Owatonna School district voters will see two funding questions on the November 3 ballot after the school board on Monday unanimously approved the move "citing the need to maintain quality programs and services as the top priority for the community's children." Read the full news release here. The board is calling their action "a shared approach, because it combines budget cuts on the district side with a request for an operating levy increase on the community side."

The first question "asks for a simple renewal of the district's existing operating levy which is about to expire. Operating levies provide critical funding for classrooms, instruction and other operating costs." The news release states that the average homeowner would see about a 50-cent increase per month in 2021 to continue the current operating levy.

The second question asks for a "phased-in increase to the district's operating levy in 2022 and 2025. By phasing in the increase over time, it also phases in the tax impact with no tax increase until 2022. The additional revenue provided if question two is approved would enable the district to maintain quality programming and activities, appropriate class sizes and career-technical education programs, while providing financial stability for the next decade."

The information from the board indicates a tax increase of about $10 per month on the average priced home of $175,000 beginning in 2022. The first question must pass for the second one to pass.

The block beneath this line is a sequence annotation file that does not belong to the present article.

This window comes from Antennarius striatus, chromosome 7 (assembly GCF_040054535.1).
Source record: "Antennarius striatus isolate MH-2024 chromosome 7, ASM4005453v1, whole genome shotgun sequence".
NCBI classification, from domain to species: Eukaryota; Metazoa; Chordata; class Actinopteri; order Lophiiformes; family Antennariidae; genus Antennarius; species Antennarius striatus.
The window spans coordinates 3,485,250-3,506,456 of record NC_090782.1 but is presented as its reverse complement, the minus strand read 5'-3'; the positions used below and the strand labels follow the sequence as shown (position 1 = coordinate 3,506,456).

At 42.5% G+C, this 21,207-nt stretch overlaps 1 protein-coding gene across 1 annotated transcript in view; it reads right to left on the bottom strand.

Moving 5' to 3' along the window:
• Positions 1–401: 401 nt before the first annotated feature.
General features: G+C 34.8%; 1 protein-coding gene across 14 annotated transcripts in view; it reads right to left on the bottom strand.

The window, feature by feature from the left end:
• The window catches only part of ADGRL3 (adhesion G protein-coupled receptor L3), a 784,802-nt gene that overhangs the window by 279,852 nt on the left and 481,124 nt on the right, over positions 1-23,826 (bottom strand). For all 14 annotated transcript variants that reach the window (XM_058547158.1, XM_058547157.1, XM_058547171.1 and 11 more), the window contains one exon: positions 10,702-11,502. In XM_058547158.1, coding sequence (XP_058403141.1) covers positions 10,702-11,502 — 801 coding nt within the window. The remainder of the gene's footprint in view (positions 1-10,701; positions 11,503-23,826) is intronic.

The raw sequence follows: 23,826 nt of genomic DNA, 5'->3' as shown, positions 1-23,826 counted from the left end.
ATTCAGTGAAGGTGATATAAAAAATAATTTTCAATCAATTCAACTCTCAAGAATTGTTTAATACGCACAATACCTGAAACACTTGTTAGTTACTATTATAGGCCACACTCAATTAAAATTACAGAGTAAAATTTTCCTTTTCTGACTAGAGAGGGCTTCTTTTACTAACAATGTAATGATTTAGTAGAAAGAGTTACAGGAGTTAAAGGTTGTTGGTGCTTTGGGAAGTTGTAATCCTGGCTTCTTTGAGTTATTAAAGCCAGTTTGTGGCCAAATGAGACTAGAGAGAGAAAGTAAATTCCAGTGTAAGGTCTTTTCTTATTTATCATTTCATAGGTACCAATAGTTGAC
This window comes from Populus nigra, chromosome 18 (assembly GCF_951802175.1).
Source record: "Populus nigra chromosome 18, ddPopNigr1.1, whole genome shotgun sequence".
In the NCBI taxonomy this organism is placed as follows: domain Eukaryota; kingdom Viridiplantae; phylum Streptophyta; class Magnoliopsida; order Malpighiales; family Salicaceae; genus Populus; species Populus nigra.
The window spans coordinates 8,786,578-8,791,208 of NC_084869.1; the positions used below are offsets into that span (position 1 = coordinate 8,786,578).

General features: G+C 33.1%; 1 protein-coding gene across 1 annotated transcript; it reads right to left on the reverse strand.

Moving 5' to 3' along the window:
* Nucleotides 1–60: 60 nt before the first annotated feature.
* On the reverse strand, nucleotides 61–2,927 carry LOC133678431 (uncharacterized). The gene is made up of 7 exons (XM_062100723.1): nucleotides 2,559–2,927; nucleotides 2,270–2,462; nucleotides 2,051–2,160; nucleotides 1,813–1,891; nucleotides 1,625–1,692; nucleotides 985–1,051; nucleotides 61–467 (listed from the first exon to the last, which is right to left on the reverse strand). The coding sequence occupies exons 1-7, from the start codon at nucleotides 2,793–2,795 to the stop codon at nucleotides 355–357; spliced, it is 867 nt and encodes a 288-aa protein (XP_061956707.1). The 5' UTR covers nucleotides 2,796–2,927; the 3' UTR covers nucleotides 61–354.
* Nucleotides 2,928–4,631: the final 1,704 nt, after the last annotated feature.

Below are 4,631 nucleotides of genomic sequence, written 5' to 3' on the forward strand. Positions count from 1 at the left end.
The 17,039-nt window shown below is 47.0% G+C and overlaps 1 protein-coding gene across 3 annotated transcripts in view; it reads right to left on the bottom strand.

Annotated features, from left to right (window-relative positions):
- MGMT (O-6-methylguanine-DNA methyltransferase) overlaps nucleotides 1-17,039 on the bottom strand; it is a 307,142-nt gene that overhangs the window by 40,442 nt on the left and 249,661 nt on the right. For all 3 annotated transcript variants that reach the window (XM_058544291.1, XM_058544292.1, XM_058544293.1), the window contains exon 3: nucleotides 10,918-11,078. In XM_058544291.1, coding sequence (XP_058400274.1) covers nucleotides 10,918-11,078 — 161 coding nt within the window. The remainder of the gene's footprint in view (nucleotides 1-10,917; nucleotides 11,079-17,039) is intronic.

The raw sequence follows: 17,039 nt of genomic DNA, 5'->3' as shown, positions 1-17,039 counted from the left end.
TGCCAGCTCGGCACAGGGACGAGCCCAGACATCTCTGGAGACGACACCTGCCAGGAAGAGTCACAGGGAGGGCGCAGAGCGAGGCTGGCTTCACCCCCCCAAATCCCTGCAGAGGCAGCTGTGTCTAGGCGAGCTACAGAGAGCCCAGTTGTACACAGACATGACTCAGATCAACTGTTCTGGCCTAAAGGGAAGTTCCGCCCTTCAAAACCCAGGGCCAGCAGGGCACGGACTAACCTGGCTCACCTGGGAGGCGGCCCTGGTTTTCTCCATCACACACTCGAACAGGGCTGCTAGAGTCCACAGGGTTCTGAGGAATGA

School board president Mark Sebring stated, "We are very conscious of both the financial needs we have as a school district and the financial challenges that COVID-19 has placed on our community. The solution that combines budget cuts with a phased-in levy allows us to partner with out residents, and keep both our schools and our community strong."

The board noted several points in their decision

  • "State funding is not keeping pace with inflation or increasing educational costs."
  • "Required academic and support programs cost the district nearly $7 million more than it receives each year from the state and federal governments."
  • The district will lose $2.5 million if the first question doesn't pass, "requiring cuts to programs and services."
  • Compared to other school districts in the Big Nine, Owatonna ranks in the bottom third with its voter-approved operating levy.

Superintendent Jeff Elstad added, "Schools are an important past of our community fabric, and educating our kids is our number one priority. Last fall our community supported building a new high school by approving bonds. These two requests are to maintain and increase the separate funding stream that operates all schools, and will benefit every school and every student."